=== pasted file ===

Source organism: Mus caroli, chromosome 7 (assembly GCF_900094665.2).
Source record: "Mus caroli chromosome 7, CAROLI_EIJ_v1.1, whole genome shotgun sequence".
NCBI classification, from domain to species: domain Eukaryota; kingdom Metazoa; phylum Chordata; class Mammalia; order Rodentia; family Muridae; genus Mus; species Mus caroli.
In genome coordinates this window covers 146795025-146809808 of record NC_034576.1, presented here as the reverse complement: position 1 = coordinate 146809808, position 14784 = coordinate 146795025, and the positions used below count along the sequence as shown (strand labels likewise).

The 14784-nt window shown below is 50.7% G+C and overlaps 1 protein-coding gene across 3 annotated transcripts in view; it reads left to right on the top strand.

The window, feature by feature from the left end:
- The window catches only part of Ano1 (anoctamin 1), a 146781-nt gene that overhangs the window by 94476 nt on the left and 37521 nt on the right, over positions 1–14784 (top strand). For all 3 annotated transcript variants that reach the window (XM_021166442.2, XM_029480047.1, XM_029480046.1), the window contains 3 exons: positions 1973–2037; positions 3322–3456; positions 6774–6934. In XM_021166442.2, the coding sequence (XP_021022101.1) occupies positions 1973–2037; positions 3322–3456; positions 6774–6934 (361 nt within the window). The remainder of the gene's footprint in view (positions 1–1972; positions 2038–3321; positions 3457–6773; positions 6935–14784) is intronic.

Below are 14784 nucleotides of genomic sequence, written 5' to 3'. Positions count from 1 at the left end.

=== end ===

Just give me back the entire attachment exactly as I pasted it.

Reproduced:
Source organism: Mus caroli, chromosome 7 (assembly GCF_900094665.2).
Source record: "Mus caroli chromosome 7, CAROLI_EIJ_v1.1, whole genome shotgun sequence".
NCBI classification, from domain to species: domain Eukaryota; kingdom Metazoa; phylum Chordata; class Mammalia; order Rodentia; family Muridae; genus Mus; species Mus caroli.
In genome coordinates this window covers 146795025-146809808 of record NC_034576.1, presented here as the reverse complement: position 1 = coordinate 146809808, position 14784 = coordinate 146795025, and the positions used below count along the sequence as shown (strand labels likewise).

The 14784-nt window shown below is 50.7% G+C and overlaps 1 protein-coding gene across 3 annotated transcripts in view; it reads left to right on the top strand.

The window, feature by feature from the left end:
- The window catches only part of Ano1 (anoctamin 1), a 146781-nt gene that overhangs the window by 94476 nt on the left and 37521 nt on the right, over positions 1–14784 (top strand). For all 3 annotated transcript variants that reach the window (XM_021166442.2, XM_029480047.1, XM_029480046.1), the window contains 3 exons: positions 1973–2037; positions 3322–3456; positions 6774–6934. In XM_021166442.2, the coding sequence (XP_021022101.1) occupies positions 1973–2037; positions 3322–3456; positions 6774–6934 (361 nt within the window). The remainder of the gene's footprint in view (positions 1–1972; positions 2038–3321; positions 3457–6773; positions 6935–14784) is intronic.

Below are 14784 nucleotides of genomic sequence, written 5' to 3'. Positions count from 1 at the left end.